In this video, Mark Harris from Stroud Homes explains the five types of variations (building contract changes) that may occur during the home building process.


Video Transcript

Kia ora. Mark Harris here again from Stroud Homes. Let’s talk about variations. They can be a sticky issue but we really don’t need to be afraid of them. Variation just means a change. So, a contracted specification lives in text. When we make a change to it, we need to have that in text also, and that’s what a variation is.

There are five types of variations, but the most contentious is the post-contract variation because it attracts a fee. The reason for this fee is this, up to a certain point in the process, the parts of your home have not been ordered yet. After they’ve been ordered, the information is all out with the suppliers, the subcontractors, and it becomes very difficult to change. Changes while we’re already building a home usually result in us having to reschedule deliveries, amend our building programs, and reduce momentum, which, of course, has a cost associated with it.

Let’s go back and look at the five types of variations. First, we’ve got the post contract variations we’ve just discussed.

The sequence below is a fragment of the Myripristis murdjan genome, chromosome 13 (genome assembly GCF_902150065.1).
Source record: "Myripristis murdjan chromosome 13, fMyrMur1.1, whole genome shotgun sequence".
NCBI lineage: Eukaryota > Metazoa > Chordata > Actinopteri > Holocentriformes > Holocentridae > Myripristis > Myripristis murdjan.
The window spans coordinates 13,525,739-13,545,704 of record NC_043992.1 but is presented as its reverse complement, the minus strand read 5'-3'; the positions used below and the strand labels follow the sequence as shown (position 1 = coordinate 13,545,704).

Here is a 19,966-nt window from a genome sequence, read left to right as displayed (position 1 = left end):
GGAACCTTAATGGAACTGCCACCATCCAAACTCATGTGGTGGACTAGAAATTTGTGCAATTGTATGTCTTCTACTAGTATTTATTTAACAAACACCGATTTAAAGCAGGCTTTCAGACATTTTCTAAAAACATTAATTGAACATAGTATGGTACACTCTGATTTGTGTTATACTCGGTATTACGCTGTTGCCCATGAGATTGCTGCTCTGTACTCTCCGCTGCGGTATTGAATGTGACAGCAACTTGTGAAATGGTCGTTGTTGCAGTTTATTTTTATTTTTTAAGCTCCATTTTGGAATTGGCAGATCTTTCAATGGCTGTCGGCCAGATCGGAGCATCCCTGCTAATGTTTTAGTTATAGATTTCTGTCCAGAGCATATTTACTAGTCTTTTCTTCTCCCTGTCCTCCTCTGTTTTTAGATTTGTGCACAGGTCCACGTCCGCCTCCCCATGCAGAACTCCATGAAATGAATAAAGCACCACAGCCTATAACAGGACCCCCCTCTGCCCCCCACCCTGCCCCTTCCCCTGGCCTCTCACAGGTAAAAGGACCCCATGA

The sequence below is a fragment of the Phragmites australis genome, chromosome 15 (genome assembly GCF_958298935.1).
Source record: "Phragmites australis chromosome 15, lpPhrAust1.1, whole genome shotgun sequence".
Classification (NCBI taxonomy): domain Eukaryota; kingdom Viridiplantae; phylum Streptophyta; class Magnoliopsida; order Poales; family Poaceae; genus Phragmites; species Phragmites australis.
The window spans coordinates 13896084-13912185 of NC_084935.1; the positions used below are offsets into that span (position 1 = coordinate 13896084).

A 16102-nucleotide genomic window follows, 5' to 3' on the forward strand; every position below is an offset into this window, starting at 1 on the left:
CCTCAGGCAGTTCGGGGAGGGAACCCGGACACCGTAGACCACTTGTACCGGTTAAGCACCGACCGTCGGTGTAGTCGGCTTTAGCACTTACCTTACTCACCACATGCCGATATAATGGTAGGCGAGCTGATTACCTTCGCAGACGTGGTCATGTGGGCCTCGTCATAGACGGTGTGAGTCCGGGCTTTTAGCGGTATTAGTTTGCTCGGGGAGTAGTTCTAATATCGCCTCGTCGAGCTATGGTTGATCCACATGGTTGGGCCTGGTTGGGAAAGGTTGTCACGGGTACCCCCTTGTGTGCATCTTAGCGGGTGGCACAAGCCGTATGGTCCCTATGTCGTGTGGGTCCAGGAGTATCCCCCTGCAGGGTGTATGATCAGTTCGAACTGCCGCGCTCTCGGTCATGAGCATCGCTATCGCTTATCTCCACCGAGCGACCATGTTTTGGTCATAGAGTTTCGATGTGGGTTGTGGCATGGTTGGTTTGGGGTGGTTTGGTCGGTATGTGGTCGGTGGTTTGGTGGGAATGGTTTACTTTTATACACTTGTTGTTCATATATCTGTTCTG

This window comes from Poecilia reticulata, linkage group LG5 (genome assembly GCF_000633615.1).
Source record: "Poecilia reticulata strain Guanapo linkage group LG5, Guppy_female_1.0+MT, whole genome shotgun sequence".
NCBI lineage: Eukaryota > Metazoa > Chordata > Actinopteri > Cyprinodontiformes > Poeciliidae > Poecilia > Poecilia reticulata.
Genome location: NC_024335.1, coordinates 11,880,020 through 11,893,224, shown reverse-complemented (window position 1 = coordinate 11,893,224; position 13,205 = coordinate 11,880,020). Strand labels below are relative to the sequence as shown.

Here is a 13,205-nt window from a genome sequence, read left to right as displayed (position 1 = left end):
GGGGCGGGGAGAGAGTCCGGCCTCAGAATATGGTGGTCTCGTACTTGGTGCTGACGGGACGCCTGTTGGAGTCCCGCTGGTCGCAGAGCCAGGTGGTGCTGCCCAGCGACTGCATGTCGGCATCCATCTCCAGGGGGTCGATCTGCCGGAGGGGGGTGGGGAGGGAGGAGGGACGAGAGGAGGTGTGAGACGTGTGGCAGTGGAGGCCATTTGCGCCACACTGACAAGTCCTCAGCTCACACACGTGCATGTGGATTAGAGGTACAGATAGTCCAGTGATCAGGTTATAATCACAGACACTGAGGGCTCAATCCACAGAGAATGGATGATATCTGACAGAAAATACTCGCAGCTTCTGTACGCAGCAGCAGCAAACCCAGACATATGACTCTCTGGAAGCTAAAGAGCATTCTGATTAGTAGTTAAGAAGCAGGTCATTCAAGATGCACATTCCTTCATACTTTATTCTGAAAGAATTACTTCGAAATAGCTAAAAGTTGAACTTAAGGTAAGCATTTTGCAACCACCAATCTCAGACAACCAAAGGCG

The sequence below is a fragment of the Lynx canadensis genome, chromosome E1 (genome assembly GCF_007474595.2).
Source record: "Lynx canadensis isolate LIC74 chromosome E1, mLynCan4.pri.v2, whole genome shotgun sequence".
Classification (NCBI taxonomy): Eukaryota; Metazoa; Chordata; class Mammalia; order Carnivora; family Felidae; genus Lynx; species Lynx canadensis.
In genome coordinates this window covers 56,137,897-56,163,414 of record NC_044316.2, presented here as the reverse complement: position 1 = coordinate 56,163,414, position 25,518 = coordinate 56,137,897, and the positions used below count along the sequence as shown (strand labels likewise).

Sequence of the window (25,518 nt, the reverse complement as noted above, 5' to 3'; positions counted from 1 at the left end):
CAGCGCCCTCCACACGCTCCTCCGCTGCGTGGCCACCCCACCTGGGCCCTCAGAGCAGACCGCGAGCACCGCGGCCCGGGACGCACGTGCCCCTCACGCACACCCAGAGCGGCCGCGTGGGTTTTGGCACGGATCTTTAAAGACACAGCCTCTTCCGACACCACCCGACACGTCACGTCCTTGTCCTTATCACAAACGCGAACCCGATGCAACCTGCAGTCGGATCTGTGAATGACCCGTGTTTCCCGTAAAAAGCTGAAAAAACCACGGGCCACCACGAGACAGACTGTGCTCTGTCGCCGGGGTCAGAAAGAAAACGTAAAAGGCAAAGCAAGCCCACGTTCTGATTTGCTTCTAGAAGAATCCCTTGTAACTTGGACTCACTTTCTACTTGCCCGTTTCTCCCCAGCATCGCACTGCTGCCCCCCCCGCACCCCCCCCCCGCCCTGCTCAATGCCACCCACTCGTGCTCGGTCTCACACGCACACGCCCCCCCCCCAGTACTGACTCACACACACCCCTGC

Secondly, pre contract variations are the ones that happen before we order the materials. There’s no fee associated with them. That’s still the decision-making time and they are fine. Plan well, build well.

The third type of variation is what we call a clarification variation. So sometimes when we build your home for you, there’ll be a few bricks left over, and the supervisor might have a quick chat with you and decide that we’re going to leave the bricks there so that you can build something with them yourself, maybe use them for some gardening edging, or something when you do landscaping or even a letterbox perhaps. We will need to get that on paper so that everyone knows what arrangements have been made and that’s called a clarification variation.

Credit variations are number four. Credit variations are simply used to credit back some money for something that’s in the contract that is no longer required. So this includes allowances for things like an upgrade that you might not want anymore.

And the fifth type of variation is just an adjustment allowance variation. So now, let’s say, for example, we use rock. If you’re building a new home in an area where you expect to hit rock, we might allow, say, $5,000 for that rock excavation. We finish the work and it only costs us $2,000. We give you a variation credit back for $3,000 that we didn’t need.

So that’s the story on variations. I hope this information helps make your building experience smooth and enjoyable.


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